The nourishment older adults need

The nourishment older adults need

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Proper nutrition is very important for healthy aging. The Centers for Disease Control and Prevention (CDC) estimate that inactivity and poor diet causes between 310,000 and 580,000 deaths each year, contributing significantly to many conditions and diseases such as stroke, diabetes, obesity etc.

So, what should you eat to age well? Here's what research tells us.

The effect of nutrition on the brain

Diet doesn’t only increase overall health and longevity, but it also maintains a healthy mind.

What about certain nutrients? Are there certain things older people need more than younger adults? Possibly. Here are some specific nutrients that people may need as they get older.

Vitamin D and Calcium

Our bones lose their density as we get older. This is especially true for women. To counter this, seniors may need to supplement their diet with vitamin D and calcium, which strengthens the bones when working together. While many people turn to dairy to achieve this goal, there are other foods that are high in calcium and don’t contain cholesterol. These include white beans, broccoli, dark leafy vegetables, and almonds. Sardines are also rich in calcium. In addition, greens have vitamin K, another nutrient important for maintaining healthy bones. High vitamin-D foods include fatty fish such as beef liver, egg yolk, salmon, and vitamin D-enriched foods.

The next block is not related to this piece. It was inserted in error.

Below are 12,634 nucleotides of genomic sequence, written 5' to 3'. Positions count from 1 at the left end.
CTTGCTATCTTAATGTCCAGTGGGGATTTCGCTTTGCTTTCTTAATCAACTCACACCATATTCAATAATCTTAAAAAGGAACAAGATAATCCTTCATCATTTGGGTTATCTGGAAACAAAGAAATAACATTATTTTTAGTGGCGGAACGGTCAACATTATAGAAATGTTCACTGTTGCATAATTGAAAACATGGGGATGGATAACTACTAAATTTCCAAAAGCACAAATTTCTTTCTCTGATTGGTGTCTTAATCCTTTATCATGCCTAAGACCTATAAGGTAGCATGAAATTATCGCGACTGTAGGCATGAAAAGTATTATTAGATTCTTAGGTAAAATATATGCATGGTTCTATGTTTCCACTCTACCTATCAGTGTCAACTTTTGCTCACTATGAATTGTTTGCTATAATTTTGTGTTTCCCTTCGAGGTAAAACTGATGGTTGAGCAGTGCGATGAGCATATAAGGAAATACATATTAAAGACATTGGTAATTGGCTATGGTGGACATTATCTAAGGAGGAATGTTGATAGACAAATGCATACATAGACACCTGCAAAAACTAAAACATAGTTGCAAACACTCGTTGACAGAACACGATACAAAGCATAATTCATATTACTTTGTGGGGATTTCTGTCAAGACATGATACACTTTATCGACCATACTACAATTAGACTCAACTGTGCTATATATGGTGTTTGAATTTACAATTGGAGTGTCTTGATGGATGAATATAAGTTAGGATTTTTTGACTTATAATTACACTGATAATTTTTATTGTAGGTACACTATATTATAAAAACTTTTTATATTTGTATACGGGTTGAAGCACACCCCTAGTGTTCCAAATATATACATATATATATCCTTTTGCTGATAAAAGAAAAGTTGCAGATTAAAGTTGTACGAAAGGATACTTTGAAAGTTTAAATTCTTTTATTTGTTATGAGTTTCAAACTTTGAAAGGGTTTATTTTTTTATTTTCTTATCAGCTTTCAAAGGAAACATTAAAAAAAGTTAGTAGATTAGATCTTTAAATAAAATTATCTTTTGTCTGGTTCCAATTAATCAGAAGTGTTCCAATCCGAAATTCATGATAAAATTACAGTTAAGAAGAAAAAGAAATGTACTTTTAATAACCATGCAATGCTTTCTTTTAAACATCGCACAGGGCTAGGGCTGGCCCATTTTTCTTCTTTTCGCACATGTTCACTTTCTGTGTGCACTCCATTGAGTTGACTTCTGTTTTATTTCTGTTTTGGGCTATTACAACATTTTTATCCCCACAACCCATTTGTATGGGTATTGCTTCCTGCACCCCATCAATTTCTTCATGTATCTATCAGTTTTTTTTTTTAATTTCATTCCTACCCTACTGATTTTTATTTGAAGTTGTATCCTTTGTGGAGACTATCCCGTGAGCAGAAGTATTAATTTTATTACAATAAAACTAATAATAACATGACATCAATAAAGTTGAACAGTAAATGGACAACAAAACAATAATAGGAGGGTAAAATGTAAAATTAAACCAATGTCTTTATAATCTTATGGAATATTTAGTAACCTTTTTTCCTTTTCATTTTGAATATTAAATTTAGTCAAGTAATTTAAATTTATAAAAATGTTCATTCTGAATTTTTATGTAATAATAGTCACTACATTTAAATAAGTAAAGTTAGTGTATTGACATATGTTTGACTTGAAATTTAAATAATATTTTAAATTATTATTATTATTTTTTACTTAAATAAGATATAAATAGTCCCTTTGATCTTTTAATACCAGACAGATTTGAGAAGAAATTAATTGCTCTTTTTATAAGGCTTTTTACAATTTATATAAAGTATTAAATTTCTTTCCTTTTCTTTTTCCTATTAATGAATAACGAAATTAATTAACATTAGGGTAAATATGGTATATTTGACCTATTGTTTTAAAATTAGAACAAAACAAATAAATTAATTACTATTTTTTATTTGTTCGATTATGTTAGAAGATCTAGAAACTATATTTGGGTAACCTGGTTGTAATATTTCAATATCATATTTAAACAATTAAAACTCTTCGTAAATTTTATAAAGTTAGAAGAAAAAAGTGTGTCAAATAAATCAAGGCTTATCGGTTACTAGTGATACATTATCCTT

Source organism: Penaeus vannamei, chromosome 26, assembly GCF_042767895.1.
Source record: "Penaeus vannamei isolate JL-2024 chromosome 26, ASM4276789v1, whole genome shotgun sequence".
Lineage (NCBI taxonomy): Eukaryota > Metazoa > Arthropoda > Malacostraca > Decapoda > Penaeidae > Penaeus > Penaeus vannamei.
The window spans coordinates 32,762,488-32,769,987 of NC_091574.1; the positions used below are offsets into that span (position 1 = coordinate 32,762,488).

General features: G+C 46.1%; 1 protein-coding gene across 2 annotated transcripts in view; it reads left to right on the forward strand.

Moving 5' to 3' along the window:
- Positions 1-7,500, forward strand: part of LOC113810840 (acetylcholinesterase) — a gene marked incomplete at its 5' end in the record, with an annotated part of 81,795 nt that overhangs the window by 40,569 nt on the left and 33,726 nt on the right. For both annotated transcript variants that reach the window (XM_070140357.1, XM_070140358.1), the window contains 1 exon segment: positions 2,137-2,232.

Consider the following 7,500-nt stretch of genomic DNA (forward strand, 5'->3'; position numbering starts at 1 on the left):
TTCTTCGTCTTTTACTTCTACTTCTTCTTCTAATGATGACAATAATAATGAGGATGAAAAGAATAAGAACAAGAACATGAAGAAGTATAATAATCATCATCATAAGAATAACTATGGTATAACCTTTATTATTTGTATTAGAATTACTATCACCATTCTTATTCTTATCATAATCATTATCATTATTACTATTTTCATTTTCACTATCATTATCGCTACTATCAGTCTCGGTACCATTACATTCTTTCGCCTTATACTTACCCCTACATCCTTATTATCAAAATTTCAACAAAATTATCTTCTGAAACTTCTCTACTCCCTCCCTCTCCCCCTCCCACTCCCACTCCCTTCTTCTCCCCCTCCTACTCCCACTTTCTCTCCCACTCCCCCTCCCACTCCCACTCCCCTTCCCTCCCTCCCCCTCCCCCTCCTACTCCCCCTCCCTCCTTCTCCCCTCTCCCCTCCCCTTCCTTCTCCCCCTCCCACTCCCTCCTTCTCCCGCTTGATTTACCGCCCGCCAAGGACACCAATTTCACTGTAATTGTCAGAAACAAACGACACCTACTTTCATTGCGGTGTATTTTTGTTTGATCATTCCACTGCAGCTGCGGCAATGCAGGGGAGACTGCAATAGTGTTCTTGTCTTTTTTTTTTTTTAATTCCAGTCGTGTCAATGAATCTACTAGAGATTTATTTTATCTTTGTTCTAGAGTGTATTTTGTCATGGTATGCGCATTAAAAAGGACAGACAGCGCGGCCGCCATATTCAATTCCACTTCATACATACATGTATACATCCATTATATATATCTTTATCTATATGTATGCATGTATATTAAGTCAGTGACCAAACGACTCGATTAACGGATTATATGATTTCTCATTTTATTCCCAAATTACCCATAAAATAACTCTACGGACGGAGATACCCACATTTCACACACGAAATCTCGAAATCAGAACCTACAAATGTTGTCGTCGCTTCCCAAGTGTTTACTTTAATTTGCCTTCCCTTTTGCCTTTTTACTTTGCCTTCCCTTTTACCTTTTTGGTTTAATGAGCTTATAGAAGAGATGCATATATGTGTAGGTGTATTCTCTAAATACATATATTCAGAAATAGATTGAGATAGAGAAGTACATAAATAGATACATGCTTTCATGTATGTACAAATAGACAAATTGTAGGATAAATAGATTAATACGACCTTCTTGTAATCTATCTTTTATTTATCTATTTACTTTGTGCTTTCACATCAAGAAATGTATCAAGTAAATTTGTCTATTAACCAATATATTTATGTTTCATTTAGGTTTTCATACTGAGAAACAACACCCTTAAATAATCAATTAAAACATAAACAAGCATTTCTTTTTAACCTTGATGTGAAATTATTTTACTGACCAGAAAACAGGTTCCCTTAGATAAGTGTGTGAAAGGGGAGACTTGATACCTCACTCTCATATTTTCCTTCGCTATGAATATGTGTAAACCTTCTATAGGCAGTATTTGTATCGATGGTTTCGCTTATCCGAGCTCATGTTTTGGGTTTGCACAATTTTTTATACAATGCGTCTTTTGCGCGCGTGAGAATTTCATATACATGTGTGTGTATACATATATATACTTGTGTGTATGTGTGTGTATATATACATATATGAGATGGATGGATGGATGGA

Vitamin B12

Seniors have a higher risk of being deficient of vitamin B12, which can lead to fatigue, tingling in the extremities of the body, and memory loss. One study found that seniors with low B12 levels had a higher risk of cognitive decline and brain shrinkage. Foods that are rich in vitamin B12 include eggs, fish, and red meat.

Magnesium

Your cells need magnesium to maintain proper blood sugar levels, blood pressure, proper nerve, and muscle function and making protein and DNA. Magnesium is especially important for maintaining a healthy heart. Older adults are at a higher risk of having heart disease, and magnesium has been shown to improve heart health. Too little magnesium in your diet may render vitamin D ineffective. Magnesium is found in vegetables, fresh fruits, beans, nuts, whole grains, and seeds.

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ABOUT THE AUTHOR

Sholem Berkowitz
Sholem Berkowitz

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